The older translations tell us that, because of this memory, and because of the crisis that he was going through, the prodigal “came to himself”. He didn’t “come to his senses” as some more modern translations put it.
The prodigal came to himself. He finally met himself for the first time in his life. He remembered that there was this love and there was his failure to enter into that love. He finally saw himself. He was wasteful and reckless in his escape from a great love.
He came to himself and he saw what he was made for and where he belonged. He was his father’s son and so he came to himself. He found himself in the father’s love.
He was transformed. Transformation is the wonder and the miracle of being a Christian. How has the wastefulness and recklessness of God’s love transformed you?
We don’t know how the older brother’s part of the story ended. Did he kill his father to preserve the honor of the family? Or was the older son transformed at last?
The father had this older, serious, careful, son whom he was told was sulking outside the house and outside the feast. The father did with the older son the same thing he did with the younger.
He followed his heart. He went out to that son who was holding back and refusing to join the feast of reckless love. The father went out to him instead of waiting for him to come to his senses. The father knew that the oldest son was much too sensible to see the sense of the feast. The father wasted his own joy by going out in search of the sulking boy.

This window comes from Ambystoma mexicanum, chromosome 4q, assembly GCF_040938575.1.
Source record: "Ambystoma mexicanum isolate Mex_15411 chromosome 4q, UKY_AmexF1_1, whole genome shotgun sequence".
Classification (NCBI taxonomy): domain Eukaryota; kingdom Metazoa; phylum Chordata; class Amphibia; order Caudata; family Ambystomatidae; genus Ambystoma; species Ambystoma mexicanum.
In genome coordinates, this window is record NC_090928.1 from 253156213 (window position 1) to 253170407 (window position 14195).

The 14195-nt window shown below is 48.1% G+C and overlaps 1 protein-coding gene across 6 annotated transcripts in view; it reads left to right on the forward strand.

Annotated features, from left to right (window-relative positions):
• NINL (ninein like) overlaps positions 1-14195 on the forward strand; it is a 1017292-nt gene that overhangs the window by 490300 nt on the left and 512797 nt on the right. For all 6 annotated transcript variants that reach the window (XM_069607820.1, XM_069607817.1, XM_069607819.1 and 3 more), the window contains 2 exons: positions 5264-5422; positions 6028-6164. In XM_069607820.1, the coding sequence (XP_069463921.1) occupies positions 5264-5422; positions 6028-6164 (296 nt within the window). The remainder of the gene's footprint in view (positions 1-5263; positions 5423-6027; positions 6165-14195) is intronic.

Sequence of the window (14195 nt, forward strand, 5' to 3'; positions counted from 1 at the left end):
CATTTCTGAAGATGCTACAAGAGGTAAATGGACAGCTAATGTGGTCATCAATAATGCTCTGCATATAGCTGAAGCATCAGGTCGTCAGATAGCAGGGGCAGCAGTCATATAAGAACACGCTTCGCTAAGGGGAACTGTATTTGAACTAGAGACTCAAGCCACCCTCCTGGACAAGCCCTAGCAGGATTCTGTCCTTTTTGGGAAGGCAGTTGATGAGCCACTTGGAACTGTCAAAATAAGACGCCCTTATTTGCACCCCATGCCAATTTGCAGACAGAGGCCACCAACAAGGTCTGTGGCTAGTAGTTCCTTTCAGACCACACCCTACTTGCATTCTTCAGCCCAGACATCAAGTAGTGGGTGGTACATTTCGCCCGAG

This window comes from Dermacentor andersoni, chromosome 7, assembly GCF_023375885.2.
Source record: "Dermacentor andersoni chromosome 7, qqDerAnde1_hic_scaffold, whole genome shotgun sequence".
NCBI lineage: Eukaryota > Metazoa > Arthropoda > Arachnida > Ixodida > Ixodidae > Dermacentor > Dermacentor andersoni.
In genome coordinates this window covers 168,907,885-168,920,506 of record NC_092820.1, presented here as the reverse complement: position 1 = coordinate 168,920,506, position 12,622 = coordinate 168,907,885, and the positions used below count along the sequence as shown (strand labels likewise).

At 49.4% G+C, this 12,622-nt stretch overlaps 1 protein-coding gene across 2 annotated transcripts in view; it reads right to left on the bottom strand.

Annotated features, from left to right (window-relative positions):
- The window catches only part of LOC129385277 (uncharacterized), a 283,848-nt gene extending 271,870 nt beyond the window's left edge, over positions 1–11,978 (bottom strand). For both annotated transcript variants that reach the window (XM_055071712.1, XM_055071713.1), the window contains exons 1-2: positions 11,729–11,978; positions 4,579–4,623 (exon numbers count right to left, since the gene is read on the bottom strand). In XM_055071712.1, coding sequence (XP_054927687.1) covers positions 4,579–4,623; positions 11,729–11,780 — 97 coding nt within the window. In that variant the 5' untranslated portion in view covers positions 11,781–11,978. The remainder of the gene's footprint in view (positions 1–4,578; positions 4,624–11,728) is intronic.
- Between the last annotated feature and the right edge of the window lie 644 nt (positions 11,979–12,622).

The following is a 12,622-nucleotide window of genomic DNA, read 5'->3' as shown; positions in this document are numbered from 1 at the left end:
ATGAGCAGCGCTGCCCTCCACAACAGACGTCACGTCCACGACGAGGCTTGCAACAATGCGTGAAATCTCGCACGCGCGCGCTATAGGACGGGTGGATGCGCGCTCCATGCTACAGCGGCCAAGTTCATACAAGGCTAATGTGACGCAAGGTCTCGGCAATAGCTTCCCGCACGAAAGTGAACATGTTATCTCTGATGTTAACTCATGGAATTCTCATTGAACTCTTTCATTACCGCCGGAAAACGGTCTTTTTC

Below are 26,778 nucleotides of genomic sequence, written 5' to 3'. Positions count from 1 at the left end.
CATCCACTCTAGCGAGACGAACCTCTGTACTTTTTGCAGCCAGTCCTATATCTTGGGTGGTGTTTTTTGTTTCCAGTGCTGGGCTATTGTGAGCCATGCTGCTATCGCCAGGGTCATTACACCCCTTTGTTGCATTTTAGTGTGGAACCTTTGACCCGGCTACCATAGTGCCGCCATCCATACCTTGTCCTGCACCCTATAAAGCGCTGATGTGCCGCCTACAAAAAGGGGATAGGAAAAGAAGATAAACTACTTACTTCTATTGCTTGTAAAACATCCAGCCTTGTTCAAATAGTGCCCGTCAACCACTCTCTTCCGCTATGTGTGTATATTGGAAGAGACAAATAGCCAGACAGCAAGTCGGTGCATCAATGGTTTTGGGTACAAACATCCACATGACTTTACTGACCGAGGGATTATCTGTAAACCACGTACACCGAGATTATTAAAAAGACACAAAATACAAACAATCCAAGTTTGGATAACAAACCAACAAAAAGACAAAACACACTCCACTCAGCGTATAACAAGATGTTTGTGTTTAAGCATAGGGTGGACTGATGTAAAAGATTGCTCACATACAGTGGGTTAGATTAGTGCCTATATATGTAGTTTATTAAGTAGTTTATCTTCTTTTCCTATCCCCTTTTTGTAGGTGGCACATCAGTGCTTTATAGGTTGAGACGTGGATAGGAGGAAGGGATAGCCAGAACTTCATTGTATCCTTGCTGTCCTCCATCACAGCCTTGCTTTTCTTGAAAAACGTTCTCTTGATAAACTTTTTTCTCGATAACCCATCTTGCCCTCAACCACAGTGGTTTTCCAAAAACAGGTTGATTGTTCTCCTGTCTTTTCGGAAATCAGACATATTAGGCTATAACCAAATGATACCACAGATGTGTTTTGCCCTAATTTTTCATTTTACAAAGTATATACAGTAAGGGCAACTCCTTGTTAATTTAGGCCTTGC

Do you know that if you are a serious, sensible, careful Christian you might be the older brother? Do you know how reckless and wasteful God really is and how much your life depends on this?
The Bible tells us that God was so wasteful and reckless with his love that he left his own fun. He left the feast of heaven. God went outside of all that for you and me. God went out of heaven to enter a very deadly, serious world.
That world had such a serious view of what God was supposed to be, that it couldn’t make anything out of him when he showed himself. The only thing this world could do was to kill God in defense of this world’s honor and independence. God came in Jesus and refused to take the world’s values seriously. God in the flesh (in Jesus) flaunted his loving kindness on all the wrong people.
The prodigal God, knowing what would happen, died for the sins of the world.
Look at this world! He died for the world that so much frightens us and angers us. He died for the world that makes us indignant. He died for the world that is indifferent to him. He died for the world that destroys the innocent.
More than we know, this is the same world we look at when we see our own reflection in the mirror. It’s a wonder to know that the prodigal God loves such a world as our world.
It’s the same world we see when we look out our windows every day. Every day we share our lives with people who live in such a world and they have no idea of what kind of love overhangs them and reaches out to them all the time. When we see such a love and allow it to come into us, we are transformed by it, and we have something to share with others.
God is so reckless with his infinite love that it has the momentum to transform everyone who has been struck by it. His prodigal love has the power to give to those who embrace it the transformation of dying to themselves and living a new and everlasting life.
If the older brother could have his blind eyes opened, and have his lost heart found, and find that his shriveled up love was bursting to life, then he would have been transformed. He would have hugged the prodigal father and the prodigal son. And he would have laughed a wonderful laugh. He would have forgotten his old self and he would have come to his true self. He needed his own story of transformation.
I am the oldest child and (believe me) I am much too serious for my own good. Someday I hope to laugh with all my heart at the sight of how silly all my seriousness has been.
I have never rebelled in my life. My only rebellion was to go to church, and stick with the love of Jesus as the Bible tells me so, and go into the ministry. That’s my rebellion. In my own way, this was the most wasteful and reckless thing I could do for the love of Jesus and our Father.